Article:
Available on: Hotflush 12″
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The music of London producer Sigha has always felt incongruous with its surroundings, too laid back and dubby to fit in with British techno, but certainly not dubstep either with its stubborn 4/4 pulse. With the Shake EP, his first of 2010 and the follow-up to the unfortunately slept on Rawww EP from last year (both on Scuba’s Hotflush Recordings), he mines a more inviting style that could be outright pretty if it had a little meat on its bones.

Made up of tiny, barely audible sounds, Sigha’s techno is clearly influenced by the micro-house and minimal techno that ruled much of the last decade, but he moulds it into a form more fitting to the currently dominant Berlin scene. Where producers such as Shed (under his various white label aliases) construct skeletal tools out of basic elements, the music here is bewilderingly dense and complex, always something sounding off in some distant corner.

The title track rumbles to a start with murmurs and hums until Sigha drops an almost frustratingly simple hi-hat over it, completely dominating the mix and lending the track a stubborn rigidity, forcing the rubbery, wiggly tune upright. With so much going on underneath that hi-hat, it’s hard to tell what’s what beyond the ear-splitting high frequencies — the kick sounds like it’s dancing around every beat, far from the simple thump that might be expected.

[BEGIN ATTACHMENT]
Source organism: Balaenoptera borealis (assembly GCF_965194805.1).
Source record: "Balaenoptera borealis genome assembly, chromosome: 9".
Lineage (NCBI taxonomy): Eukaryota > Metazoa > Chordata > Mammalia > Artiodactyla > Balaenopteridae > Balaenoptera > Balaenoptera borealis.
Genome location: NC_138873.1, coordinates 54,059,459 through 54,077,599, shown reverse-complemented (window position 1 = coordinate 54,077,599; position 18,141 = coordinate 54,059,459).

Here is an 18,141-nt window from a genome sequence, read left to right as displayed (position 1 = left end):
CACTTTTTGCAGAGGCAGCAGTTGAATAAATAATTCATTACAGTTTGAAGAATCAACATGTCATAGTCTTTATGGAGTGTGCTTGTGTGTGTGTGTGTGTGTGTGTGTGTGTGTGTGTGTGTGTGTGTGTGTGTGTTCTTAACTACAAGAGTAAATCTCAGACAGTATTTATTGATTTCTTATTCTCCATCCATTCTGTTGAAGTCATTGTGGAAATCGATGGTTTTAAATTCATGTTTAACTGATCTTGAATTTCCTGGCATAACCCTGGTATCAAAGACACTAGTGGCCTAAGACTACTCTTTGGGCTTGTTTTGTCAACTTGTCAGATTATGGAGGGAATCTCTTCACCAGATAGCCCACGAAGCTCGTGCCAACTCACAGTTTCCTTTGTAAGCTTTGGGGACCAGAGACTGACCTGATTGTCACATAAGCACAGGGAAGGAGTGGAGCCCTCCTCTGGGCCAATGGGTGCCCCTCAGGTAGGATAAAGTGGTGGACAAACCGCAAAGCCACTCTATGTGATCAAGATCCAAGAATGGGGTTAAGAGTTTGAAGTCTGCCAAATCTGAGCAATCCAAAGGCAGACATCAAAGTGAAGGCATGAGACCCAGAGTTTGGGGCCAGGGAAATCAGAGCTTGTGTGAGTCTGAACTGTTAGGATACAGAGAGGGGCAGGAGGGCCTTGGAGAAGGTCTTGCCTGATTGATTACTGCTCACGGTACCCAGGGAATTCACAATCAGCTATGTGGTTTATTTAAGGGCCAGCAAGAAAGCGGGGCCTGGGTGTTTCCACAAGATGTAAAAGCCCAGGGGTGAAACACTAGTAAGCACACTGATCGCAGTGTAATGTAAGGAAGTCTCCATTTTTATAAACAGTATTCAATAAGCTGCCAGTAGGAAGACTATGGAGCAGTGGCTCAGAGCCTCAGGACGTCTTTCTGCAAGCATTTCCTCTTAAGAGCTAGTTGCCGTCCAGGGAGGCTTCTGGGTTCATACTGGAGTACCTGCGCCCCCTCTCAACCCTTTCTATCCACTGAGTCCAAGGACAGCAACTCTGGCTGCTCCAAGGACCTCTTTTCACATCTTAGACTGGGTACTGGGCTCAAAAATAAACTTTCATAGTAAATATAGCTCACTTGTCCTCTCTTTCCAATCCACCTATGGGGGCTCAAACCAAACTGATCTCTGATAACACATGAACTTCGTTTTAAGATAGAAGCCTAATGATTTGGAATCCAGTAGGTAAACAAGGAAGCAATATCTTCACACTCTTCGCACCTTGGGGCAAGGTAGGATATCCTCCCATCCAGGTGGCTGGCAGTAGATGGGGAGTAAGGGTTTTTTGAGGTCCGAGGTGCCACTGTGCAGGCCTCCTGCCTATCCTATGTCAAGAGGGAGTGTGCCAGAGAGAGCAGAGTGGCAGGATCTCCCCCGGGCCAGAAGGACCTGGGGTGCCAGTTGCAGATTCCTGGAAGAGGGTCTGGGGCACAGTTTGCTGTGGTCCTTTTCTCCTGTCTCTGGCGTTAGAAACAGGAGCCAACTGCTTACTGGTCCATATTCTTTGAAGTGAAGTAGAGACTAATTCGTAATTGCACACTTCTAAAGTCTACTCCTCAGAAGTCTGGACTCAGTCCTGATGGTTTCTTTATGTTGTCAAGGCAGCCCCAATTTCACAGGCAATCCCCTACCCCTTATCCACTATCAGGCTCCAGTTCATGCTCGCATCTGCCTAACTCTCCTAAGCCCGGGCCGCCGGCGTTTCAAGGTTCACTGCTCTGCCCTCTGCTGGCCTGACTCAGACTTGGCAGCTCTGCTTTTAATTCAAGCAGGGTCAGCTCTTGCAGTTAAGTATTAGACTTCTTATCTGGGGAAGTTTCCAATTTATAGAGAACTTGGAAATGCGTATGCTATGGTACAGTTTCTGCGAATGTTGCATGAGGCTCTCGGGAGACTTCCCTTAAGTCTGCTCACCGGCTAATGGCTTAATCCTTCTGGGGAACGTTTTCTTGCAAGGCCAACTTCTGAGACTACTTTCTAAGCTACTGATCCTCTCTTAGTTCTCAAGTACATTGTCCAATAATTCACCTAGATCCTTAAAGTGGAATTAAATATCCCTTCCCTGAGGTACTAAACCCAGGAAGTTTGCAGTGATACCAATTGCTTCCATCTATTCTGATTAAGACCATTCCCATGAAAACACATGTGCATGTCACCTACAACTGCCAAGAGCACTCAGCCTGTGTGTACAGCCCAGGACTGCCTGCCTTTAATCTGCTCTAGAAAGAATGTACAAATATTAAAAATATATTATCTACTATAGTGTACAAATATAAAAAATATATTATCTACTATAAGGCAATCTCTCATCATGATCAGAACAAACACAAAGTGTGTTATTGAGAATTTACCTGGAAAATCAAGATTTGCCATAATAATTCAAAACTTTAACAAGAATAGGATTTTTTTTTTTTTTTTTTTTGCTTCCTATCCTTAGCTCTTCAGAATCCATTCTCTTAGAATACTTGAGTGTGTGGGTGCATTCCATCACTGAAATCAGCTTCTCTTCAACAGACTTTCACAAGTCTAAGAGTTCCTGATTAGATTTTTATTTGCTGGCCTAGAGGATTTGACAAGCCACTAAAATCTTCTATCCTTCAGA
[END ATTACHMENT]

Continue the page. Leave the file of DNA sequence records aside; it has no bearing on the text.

The shorter ‘Shapes’ is a quintessential Hotflush tune, a beat built out of curiously organic sounds and strapped with deep, drilling subterranean bass and noises pinging away like echolocation in a dark manmade cavern. The hi-hat is hinted at, teased, but never allowed to fully emerge as Sigha sneakily weaves in more elements until the cavern is transformed into a sweaty, throbbing mess. And still that hi-hat slyly winks as you patiently await for it to finally take flight. But it never does.

It’s the last track that might be a bit of a curveball. The rather dramatically-titled ‘Light Swells (In A Distant Space)’ — the ambient wash that memorably opened Scuba’s mix CD for Ostgut-Ton earlier this year — is a beatless astral soundscape, the world spinning around as it stands stationary. Sigha hasn’t reinvented ambient music, but it’s a gorgeous way to end the EP, staring wide-eyed off into the distance, as deep, relaxing breaths are coaxed in and out. He’s still finding his own sound, but his meshing of London’s bass music and Berlin seems bound to reach that golden ratio eventually, and Shake is just one baby step closer.

Andrew Ryce



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